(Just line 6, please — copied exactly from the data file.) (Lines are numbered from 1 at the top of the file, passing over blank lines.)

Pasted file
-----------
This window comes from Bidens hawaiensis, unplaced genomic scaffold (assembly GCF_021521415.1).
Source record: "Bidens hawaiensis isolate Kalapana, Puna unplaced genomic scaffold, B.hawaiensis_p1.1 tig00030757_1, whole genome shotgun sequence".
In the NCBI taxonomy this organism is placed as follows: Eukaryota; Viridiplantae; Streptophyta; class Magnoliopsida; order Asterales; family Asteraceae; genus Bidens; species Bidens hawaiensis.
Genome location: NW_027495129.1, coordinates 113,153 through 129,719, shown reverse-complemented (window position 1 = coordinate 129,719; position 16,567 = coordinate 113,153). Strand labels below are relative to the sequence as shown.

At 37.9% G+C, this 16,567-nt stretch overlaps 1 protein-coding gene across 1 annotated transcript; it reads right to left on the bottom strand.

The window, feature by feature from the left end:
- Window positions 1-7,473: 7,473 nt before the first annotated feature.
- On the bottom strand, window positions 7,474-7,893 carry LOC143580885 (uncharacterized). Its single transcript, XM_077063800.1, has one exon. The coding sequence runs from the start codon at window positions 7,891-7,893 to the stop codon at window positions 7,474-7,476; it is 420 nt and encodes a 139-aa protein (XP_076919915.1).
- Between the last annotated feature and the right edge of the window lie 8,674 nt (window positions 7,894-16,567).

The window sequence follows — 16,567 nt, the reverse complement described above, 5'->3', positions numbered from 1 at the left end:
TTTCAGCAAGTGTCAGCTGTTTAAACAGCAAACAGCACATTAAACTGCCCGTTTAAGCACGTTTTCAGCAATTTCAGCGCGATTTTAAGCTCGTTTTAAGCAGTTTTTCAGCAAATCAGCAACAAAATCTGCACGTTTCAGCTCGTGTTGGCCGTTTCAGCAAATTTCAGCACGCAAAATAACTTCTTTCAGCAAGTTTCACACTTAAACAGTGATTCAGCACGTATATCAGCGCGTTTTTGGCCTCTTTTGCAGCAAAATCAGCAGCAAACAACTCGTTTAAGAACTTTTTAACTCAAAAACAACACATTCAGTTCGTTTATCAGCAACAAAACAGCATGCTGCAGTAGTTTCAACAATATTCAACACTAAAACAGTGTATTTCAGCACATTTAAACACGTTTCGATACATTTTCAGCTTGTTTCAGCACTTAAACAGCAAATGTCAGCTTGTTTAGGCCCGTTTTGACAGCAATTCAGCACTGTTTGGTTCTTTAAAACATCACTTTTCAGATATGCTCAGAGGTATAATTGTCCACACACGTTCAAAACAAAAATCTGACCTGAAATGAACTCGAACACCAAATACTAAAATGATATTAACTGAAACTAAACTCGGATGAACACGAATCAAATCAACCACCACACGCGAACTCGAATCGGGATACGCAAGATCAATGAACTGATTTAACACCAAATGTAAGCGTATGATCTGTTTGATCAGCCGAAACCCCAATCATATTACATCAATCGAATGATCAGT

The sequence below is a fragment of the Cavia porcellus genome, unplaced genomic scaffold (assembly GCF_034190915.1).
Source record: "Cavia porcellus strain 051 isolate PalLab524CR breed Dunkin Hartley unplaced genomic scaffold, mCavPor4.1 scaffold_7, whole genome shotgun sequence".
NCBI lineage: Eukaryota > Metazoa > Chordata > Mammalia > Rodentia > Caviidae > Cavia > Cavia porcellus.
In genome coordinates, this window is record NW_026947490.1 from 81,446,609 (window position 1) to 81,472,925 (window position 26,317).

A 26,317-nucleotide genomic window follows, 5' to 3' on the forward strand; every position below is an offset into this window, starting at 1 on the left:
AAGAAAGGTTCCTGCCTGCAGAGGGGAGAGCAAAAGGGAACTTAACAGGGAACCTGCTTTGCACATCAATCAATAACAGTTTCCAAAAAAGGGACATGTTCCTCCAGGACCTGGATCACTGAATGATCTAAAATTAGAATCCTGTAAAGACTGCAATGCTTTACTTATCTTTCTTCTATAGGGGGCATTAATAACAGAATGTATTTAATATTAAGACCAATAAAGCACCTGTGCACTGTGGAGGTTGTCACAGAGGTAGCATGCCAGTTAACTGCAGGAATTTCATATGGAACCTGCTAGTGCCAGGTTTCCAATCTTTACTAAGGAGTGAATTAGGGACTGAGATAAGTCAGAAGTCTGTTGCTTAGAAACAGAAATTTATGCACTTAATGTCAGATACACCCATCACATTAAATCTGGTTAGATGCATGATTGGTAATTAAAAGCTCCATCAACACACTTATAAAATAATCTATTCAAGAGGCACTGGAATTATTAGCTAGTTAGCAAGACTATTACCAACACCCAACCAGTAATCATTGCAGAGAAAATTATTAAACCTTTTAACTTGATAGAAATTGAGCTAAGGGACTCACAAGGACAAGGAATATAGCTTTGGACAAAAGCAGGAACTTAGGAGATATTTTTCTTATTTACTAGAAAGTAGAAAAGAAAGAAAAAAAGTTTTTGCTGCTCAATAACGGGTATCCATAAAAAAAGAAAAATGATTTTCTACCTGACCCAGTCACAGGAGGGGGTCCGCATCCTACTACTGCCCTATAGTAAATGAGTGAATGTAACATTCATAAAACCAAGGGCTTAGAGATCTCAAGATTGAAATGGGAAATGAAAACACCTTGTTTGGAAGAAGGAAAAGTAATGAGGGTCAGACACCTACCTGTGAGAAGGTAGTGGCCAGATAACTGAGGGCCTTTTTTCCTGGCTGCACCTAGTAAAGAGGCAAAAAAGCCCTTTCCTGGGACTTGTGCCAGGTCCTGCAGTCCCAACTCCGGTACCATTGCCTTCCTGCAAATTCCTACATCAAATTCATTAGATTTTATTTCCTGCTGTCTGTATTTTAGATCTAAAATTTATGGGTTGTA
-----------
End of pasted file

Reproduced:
The window, feature by feature from the left end: